Despite how splendidly a home is decorated, sometimes it’s the right time for a change. The good news is that change doesn’t have to be large-scale and overwhelming. Sometimes simply adding a new area rug or piece of art can freshen a room and make it seem brand new.

A coat of paint never hurts either, and changing out light fixtures is a surefire way to add visual interest and make a room “pop” like never before.

We recently had a conversation with Gail Butler, owner of Taylor House Interiors, and her two designers, Elizabeth Zachry and Lynne Davidson, and heard their suggestions on what to do to make a room new.

Color Clout

Much like foundation provides a smooth canvas to a face before more make-up is applied, a fresh coat of paint undergirds the entire look of the room. There are some fabulous new (and not-so-new) color combos gaining in popularity.

In addition to the standard greens, blues and creams that have always been popular on the coast, richer, deeper colors are moving to the forefront of the design aesthetic.

All three suggested the palette of White Dove by Benjamin Moore Paints. Its clean, crisp shades on the white-to-cream spectrum are refreshing – like sheer curtains blowing in a breeze. But, richer colors are also coming into play, including Naval, by Sherwin Williams, which is a true navy and Trade Winds from the same manufacturer.

Gail said one of the most popular color schemes is the one made up of Benjamin Moore’s Normandy, Rust and Whitestone. The Normandy is a deep blue-gray and it plays perfectly off the coppery tones of Rust and the creaminess of the Whitestone.

Another popular color combo is based on Pantone’s 2021 Colors of the Year. One of the trendiest combinations available are the Benjamin Moore colors of White Heron, a rich, off-white color; Metropolitan, a silky medium gray; and Marblehead, a vibrant gold shade.

All of these colors work well in traditional, contemporary and transitional design schemes. It’s just a matter of choosing what you like.

For the love of art

You can have the trendiest furniture, the most fabulous wall coverings and the prettiest rugs on the planet, still every room should have at least one focal point, whether it’s dramatic, understated or whimsical.

All of the Taylor House Interiors designers said that the “rule of three” is the way to go. This means grouping accessories and art, whether it’s hanging on a wall, or displayed on a table or shelf, in threes. Items don’t have to be the same, but there should be a consistent theme, and the heights of the items on display should be varied.

When it comes to hanging art, collectors can be a little bolder in how it is arranged.

“If I have a wall to decorate, I want to use different sizes,” said Lynne. “The frames need to be in the same family as does the art; the theme must be consistent, but the sizes and shapes can vary.”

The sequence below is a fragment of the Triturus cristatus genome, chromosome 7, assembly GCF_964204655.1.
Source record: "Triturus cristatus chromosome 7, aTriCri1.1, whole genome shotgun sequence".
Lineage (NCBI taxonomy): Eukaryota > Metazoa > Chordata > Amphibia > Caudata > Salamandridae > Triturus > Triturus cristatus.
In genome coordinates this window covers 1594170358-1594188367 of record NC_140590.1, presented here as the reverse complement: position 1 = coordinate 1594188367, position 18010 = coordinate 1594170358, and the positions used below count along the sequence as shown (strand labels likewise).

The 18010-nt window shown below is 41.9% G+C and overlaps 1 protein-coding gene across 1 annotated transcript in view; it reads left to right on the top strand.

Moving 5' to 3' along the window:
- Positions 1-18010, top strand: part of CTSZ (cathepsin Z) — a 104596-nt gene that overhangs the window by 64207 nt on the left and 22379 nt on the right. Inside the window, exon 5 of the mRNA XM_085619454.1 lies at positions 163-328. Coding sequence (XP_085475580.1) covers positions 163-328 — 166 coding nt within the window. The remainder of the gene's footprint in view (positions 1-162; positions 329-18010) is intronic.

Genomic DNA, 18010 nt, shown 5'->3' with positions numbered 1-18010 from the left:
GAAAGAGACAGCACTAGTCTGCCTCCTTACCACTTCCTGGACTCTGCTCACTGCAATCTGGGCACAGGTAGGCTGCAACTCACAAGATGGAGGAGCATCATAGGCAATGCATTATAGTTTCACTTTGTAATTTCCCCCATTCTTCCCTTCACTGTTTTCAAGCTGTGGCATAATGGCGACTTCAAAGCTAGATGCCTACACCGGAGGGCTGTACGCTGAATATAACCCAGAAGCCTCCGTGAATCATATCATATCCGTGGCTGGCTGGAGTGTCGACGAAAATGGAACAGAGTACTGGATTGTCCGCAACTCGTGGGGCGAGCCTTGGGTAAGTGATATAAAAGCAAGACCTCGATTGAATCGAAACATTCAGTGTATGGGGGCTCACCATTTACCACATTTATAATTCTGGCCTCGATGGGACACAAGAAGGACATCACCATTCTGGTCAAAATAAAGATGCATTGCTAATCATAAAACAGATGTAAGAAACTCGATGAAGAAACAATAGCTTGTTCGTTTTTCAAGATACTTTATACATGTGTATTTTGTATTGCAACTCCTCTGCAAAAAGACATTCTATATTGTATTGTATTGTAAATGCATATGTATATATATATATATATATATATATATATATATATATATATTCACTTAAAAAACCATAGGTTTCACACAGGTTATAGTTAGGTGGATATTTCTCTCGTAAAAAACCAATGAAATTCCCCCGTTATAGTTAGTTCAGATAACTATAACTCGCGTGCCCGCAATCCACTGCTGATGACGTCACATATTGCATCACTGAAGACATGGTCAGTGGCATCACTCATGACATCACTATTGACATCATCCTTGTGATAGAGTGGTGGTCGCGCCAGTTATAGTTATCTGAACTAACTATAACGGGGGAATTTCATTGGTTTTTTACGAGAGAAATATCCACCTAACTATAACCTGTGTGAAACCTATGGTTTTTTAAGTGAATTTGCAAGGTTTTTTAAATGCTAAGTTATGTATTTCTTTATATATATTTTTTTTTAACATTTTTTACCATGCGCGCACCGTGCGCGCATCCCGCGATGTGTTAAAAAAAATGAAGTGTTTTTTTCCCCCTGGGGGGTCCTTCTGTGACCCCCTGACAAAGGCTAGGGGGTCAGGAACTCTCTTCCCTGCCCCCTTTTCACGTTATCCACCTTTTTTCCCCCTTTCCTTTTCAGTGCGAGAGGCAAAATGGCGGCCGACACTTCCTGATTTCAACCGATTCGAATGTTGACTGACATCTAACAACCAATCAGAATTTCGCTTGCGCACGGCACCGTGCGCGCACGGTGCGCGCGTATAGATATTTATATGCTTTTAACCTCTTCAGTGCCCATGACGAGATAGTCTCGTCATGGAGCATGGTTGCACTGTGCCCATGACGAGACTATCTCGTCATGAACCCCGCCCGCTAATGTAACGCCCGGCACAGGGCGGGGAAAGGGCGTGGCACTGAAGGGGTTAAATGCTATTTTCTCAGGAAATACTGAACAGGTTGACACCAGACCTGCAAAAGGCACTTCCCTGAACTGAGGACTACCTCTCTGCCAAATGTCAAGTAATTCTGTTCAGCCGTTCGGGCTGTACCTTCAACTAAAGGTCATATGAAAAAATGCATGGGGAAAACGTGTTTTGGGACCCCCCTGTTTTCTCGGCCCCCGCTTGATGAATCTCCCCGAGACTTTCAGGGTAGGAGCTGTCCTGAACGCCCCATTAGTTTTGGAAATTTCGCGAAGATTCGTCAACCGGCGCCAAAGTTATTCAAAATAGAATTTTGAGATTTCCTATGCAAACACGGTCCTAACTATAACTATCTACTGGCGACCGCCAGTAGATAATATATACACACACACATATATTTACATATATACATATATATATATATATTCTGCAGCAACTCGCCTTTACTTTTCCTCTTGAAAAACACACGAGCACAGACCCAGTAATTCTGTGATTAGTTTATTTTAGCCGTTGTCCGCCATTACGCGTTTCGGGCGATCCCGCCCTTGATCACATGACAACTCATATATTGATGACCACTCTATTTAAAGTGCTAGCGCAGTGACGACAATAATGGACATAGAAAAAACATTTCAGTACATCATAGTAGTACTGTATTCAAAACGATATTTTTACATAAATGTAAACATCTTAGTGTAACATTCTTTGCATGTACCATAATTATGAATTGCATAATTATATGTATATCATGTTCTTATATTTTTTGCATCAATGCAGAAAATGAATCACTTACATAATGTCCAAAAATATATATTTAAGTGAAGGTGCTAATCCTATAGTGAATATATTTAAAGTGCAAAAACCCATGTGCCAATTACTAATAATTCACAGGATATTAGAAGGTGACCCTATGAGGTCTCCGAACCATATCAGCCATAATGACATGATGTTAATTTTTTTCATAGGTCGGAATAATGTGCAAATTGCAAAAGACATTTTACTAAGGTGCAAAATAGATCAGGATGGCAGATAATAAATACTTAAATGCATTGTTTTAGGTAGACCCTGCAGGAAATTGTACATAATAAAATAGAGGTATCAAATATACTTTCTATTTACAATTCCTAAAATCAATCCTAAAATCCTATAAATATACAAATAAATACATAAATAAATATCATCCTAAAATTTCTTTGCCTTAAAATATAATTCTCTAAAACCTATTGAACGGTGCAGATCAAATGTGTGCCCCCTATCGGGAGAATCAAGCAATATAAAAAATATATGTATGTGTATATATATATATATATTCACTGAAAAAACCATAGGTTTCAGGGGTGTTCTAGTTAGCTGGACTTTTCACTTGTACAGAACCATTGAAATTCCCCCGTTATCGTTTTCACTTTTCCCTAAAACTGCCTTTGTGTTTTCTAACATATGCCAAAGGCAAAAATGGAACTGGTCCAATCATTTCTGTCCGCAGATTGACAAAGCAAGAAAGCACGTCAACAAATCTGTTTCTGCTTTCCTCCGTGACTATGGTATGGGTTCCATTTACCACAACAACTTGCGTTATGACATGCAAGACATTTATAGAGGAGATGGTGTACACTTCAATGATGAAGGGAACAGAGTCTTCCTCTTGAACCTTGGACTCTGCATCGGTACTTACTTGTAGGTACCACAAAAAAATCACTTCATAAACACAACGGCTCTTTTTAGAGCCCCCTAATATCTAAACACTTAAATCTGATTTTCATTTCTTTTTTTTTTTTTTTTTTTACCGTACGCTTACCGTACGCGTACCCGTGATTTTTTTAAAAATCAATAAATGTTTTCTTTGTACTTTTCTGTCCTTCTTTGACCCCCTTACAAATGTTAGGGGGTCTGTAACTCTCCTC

Bright spots

Lighting is certainly central to a well-decorated and functional room.Chandeliers – ranging from casual to formal – often provide an interesting focal point as well as illuminate the scene. Thankfully, there is an array of materials from which to choose, from leather to oyster shells, and everything in between. It all depends upon what tone you wish to set for you and your guests.

Gail said that one of her favorite chandeliers is a leather-fringed fixture made by Jeffan. It is upscale without being pretentious, but also has a relaxed vibe that would allow it to be used in a less formal setting.

She also favors a chandelier made of oval oyster shells. Not only suitable for a living room, it can be used in a variety of locations.

“It also works well over an island or a dining table,” said Elizabeth.

Another overwhelming favorite is the Malibu chandelier by Regina Andrew. This beaded confection is available in both ivory and turquoise, and like the oyster shell chandelier, has a variety of applications. It would make a dramatic statement over a soaking tub, for instance.

Finally, Old World Designs’ Collins Tropical Leaf Chandelier is a great choice for a casual, contemporary living room. It is brass, with a cream-colored overlay that allows the metal to peek through.

Not so basic

People love indulgent fabrics like silks and linens, but along the coast – particularly if you have active people in your household – performance fabrics are the right choice. Decades ago, Sunbrella began by manufacturing patio umbrellas.

During the ensuing years they have expanded their product line to include both indoor and outdoor upholstery in a variety of fabrics and color palettes.

“The water just beads off,” said Elizabeth. “They treat the fibers before making the fabric, so it’s more durable and easier to clean.”

This is great news for families with children and dogs, or even couples who live super-active, indoor-outdoor lifestyles.

Crypton is another line of performance fabrics, as is Opti Clean.

Finishing touches

Is there anything more comforting than kicking one’s shoes off after a long day at work and burrowing one’s feet in a plush rug?

Area rugs are a great way to change-up a room without a significant investment. The Taylor House folks have some favorites, including Blue Fog and Simone by Loloi, and several designs by Jaunty and Zola by Surya.

However, it’s also good to stick with basics, like the classic jute rug.

Not only are they practical, but because of their soft fibers and thick weave, they feel cushiony underfoot. “Jute does well close to the beach,” Gail said. “It’s durable and easy to work with.”

Usually available in neutrals, some jute rugs are available with color these days.

“They’re versatile,” said Gail. “And you can’t beat them for the price, look and durability.”